Every morning, women in tattered clothes and slippers emerge from their homes in Masara, a village in the southwestern county of Migori, Kenya. Each carries a packed lunch of porridge in a calabash, along with a small bottle of mercury and a basin in which to sieve crushed rock — standard tools of the trade at the mines they’re headed to.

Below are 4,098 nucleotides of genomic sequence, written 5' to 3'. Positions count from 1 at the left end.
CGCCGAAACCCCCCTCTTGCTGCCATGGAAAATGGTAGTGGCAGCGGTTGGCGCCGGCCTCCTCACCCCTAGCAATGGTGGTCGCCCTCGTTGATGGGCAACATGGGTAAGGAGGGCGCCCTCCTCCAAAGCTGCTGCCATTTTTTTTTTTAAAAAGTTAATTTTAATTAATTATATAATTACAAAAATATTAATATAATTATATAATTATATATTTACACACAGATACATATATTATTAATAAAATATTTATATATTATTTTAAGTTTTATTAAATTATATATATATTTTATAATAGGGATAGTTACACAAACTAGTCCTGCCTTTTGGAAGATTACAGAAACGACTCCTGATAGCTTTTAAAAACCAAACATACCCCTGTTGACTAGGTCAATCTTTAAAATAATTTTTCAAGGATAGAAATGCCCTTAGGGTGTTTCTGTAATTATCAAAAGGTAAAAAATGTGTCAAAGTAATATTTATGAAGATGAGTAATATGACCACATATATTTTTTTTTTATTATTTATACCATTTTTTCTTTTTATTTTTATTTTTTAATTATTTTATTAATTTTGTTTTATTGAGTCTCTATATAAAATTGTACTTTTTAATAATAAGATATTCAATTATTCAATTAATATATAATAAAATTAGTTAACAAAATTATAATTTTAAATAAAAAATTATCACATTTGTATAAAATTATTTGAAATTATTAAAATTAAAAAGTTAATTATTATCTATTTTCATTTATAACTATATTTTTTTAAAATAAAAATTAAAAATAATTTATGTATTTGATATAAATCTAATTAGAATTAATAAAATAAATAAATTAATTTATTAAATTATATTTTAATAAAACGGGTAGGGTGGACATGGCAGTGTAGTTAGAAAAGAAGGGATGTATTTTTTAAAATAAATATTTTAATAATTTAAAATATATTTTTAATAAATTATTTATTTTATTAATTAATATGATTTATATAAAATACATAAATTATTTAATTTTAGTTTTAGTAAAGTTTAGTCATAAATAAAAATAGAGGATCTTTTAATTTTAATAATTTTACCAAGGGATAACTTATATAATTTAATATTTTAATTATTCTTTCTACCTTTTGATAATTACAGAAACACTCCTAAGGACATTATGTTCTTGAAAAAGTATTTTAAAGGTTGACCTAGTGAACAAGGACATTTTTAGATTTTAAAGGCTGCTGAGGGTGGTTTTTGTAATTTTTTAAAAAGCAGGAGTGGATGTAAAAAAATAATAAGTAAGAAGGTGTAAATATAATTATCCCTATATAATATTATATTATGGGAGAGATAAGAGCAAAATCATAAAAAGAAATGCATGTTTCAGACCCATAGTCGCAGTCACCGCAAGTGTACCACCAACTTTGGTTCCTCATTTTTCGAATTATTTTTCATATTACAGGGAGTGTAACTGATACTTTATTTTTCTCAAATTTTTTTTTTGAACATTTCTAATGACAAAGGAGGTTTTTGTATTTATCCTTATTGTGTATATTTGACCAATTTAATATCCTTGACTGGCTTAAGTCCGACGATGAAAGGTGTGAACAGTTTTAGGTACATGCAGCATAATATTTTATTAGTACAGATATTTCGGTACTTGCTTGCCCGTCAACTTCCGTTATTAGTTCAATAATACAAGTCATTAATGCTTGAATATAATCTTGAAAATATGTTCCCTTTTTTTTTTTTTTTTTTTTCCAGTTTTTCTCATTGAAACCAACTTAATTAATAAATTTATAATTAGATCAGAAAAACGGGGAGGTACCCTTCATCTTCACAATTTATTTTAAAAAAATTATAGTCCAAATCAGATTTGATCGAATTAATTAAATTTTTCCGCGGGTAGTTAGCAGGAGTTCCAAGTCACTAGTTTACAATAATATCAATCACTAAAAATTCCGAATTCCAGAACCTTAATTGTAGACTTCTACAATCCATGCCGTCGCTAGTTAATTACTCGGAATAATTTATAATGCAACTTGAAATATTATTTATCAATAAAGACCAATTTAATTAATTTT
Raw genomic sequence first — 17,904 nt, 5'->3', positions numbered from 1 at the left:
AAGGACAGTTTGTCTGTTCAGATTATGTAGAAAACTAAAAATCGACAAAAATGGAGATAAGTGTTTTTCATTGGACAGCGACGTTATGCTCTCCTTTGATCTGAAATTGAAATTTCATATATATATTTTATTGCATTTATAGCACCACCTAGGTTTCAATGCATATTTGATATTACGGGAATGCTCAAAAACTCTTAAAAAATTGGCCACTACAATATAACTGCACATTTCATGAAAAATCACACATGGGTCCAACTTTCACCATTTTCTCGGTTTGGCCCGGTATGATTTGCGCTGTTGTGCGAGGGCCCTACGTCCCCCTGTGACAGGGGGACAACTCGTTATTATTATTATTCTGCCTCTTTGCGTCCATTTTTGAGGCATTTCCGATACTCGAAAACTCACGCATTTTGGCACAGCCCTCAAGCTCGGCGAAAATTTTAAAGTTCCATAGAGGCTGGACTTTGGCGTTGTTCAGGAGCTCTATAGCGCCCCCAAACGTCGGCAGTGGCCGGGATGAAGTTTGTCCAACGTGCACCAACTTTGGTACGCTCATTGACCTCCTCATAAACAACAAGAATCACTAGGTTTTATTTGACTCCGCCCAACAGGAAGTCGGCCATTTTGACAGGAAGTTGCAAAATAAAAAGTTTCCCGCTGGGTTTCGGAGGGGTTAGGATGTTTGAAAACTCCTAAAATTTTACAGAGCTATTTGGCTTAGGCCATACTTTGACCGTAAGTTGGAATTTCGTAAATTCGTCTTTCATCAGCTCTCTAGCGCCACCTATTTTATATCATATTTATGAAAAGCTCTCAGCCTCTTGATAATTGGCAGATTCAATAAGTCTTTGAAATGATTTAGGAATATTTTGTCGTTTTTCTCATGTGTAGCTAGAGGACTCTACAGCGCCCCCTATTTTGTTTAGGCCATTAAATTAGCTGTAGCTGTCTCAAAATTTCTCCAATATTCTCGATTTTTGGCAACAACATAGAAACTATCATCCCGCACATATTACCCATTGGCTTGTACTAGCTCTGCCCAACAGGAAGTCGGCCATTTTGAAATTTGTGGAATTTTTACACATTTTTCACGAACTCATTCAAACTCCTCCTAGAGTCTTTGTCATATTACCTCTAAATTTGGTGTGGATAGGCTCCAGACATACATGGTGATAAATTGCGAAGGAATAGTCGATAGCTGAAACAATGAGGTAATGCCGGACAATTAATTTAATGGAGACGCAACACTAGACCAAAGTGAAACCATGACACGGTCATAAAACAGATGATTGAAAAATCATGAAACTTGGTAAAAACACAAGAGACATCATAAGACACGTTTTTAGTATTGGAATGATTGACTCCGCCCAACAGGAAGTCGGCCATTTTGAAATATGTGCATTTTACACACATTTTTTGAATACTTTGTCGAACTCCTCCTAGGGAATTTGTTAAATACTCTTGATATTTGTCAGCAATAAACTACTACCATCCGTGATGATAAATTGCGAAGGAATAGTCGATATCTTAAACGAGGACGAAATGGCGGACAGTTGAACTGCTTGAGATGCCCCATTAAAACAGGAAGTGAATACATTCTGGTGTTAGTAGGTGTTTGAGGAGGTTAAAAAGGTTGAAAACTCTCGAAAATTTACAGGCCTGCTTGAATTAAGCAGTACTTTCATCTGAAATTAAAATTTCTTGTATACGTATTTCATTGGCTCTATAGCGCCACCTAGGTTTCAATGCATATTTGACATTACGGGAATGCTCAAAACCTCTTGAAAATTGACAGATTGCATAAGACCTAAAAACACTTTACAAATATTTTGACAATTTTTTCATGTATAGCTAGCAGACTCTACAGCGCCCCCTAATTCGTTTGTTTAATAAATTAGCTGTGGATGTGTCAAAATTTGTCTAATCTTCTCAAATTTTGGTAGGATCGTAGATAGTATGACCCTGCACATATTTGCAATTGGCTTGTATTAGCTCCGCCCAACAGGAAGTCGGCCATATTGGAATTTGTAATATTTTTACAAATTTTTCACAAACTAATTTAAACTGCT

The women of Migori have mastered the art of crushing the rock coming out of the mining pits — some more than 200m deep — and then sieving it to extract gold. It’s hard labour, born of necessity...

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